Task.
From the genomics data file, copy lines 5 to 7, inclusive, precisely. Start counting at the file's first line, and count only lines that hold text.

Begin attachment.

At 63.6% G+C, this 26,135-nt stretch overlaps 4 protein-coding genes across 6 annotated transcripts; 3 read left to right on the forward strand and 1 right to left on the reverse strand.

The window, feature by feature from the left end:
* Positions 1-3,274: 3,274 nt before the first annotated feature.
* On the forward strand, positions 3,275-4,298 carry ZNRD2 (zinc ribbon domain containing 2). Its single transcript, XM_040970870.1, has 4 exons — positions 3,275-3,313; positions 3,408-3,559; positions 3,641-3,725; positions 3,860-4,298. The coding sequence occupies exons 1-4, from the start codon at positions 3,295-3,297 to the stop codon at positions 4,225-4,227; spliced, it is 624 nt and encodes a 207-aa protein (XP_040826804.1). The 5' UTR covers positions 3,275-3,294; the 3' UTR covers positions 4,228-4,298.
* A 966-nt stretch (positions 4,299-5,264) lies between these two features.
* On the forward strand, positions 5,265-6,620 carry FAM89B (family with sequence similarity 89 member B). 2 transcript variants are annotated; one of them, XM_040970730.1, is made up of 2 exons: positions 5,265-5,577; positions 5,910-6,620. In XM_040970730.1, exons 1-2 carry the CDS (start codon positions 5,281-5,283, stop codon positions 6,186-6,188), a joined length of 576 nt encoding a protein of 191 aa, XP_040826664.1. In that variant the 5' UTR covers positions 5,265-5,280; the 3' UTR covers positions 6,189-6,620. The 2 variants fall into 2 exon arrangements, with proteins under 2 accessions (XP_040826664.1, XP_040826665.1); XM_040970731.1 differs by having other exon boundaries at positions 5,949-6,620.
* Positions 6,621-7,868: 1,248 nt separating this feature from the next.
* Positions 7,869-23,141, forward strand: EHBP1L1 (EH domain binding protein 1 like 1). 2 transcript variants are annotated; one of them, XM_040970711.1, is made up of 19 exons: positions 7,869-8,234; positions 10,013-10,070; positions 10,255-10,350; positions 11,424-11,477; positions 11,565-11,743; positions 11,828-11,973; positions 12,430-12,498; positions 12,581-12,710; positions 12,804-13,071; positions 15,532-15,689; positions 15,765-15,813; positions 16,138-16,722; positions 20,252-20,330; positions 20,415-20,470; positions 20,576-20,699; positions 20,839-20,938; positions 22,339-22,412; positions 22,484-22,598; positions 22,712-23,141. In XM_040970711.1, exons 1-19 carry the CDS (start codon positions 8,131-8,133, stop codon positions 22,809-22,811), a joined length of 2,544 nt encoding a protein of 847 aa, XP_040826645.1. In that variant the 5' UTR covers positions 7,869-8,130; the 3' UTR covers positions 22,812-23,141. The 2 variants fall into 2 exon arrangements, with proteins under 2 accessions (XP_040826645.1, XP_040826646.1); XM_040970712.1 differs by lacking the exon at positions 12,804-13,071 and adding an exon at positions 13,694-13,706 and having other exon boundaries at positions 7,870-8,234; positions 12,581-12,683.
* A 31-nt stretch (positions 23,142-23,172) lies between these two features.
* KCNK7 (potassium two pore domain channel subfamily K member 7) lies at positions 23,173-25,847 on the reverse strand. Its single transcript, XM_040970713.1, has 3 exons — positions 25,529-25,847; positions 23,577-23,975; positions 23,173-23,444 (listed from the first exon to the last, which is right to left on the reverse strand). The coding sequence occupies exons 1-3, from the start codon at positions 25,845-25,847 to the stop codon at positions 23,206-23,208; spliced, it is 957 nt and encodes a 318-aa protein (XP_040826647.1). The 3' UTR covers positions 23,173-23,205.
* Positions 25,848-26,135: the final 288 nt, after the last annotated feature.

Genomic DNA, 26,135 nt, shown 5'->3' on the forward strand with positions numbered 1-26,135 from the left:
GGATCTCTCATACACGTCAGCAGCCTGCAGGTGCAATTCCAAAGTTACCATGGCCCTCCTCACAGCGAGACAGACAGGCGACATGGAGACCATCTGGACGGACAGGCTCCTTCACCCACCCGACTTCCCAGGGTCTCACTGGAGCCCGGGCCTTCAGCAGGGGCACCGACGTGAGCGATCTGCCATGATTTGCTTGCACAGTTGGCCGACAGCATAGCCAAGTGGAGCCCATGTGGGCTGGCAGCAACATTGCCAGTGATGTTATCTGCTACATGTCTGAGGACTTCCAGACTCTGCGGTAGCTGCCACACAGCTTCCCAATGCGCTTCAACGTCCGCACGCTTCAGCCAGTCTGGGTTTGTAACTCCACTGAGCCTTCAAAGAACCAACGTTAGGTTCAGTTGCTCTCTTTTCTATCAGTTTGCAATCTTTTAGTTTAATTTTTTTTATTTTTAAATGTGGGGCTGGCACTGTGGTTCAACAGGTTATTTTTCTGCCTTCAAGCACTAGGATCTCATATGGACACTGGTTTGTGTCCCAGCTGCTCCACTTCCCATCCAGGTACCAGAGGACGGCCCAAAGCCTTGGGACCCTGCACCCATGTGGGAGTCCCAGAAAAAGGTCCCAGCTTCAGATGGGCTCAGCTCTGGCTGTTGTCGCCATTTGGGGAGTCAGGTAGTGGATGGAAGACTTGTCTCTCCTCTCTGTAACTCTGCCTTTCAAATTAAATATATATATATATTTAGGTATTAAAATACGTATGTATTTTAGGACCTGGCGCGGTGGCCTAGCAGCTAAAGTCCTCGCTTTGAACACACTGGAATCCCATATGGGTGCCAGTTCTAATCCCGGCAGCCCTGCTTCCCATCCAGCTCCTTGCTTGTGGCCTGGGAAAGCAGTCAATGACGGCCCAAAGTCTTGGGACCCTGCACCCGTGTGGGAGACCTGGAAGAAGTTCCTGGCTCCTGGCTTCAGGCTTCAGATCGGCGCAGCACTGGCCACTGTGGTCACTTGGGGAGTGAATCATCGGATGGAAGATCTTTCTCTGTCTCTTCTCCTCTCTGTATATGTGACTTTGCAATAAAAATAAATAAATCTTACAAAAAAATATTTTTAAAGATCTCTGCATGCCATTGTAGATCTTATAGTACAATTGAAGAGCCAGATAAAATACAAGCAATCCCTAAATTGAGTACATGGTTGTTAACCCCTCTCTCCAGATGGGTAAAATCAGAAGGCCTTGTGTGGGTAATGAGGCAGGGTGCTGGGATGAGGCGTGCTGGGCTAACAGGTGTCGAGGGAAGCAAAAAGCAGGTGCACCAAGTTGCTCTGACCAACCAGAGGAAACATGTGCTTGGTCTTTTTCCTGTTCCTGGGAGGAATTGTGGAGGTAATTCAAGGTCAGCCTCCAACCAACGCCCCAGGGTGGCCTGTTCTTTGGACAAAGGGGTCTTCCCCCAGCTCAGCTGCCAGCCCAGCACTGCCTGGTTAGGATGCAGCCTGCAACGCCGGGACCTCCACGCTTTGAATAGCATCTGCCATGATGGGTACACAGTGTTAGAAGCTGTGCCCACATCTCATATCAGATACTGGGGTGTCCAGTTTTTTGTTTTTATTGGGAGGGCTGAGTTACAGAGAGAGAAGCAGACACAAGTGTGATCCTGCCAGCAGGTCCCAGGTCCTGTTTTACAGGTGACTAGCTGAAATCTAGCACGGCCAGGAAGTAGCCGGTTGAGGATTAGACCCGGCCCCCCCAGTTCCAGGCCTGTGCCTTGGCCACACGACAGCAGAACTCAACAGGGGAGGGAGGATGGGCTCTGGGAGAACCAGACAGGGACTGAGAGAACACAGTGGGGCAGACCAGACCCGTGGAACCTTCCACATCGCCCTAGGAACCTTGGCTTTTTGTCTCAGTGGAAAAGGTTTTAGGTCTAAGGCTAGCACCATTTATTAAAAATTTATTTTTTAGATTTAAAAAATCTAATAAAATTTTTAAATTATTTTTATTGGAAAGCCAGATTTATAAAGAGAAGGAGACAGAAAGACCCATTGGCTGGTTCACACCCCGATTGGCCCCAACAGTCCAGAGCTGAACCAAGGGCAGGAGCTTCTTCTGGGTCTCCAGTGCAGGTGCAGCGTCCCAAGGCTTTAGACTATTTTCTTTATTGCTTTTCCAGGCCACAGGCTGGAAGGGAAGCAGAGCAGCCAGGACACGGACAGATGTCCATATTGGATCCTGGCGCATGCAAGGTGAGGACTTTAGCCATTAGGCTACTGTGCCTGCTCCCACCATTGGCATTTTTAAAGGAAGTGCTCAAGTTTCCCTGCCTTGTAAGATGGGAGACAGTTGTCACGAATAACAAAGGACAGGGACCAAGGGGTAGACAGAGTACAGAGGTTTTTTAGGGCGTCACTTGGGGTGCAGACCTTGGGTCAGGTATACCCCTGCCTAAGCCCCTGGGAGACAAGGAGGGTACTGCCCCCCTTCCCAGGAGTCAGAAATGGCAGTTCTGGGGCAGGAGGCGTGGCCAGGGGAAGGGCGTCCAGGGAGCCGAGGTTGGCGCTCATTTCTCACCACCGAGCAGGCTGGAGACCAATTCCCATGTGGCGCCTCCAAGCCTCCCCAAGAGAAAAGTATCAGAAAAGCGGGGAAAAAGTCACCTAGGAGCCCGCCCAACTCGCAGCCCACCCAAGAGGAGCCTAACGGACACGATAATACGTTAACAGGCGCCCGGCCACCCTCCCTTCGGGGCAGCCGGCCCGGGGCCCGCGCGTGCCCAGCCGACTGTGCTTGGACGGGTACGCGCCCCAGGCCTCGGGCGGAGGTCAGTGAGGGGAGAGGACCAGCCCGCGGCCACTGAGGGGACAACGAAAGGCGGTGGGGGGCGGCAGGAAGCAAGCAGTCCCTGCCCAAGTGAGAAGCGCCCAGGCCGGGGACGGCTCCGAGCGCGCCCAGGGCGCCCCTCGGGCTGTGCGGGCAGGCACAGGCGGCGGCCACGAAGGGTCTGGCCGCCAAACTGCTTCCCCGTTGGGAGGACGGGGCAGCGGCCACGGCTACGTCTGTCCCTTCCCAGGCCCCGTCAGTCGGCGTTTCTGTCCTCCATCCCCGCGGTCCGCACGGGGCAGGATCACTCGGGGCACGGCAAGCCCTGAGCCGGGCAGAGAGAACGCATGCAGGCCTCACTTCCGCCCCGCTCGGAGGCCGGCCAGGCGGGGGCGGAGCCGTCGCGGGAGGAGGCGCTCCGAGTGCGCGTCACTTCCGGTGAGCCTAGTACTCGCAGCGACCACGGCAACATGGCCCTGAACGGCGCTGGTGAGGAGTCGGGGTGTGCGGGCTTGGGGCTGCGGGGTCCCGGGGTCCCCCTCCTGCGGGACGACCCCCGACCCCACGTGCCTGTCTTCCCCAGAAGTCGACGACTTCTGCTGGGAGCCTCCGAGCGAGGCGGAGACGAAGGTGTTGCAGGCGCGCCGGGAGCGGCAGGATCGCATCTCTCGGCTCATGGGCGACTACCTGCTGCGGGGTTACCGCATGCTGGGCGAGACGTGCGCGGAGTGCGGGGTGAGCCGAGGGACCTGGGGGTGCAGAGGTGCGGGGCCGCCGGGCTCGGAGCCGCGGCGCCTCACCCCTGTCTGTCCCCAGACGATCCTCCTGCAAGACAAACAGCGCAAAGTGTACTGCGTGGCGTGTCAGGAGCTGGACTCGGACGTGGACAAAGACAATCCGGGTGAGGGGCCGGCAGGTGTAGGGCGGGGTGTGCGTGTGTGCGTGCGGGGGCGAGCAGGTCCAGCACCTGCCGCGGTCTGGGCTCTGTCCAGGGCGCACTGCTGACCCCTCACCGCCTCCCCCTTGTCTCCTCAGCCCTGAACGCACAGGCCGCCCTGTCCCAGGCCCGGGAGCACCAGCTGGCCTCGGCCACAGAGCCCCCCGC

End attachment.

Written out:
* A 966-nt stretch (positions 4,299-5,264) lies between these two features.
* On the forward strand, positions 5,265-6,620 carry FAM89B (family with sequence similarity 89 member B). 2 transcript variants are annotated; one of them, XM_040970730.1, is made up of 2 exons: positions 5,265-5,577; positions 5,910-6,620. In XM_040970730.1, exons 1-2 carry the CDS (start codon positions 5,281-5,283, stop codon positions 6,186-6,188), a joined length of 576 nt encoding a protein of 191 aa, XP_040826664.1. In that variant the 5' UTR covers positions 5,265-5,280; the 3' UTR covers positions 6,189-6,620. The 2 variants fall into 2 exon arrangements, with proteins under 2 accessions (XP_040826664.1, XP_040826665.1); XM_040970731.1 differs by having other exon boundaries at positions 5,949-6,620.
* Positions 6,621-7,868: 1,248 nt separating this feature from the next.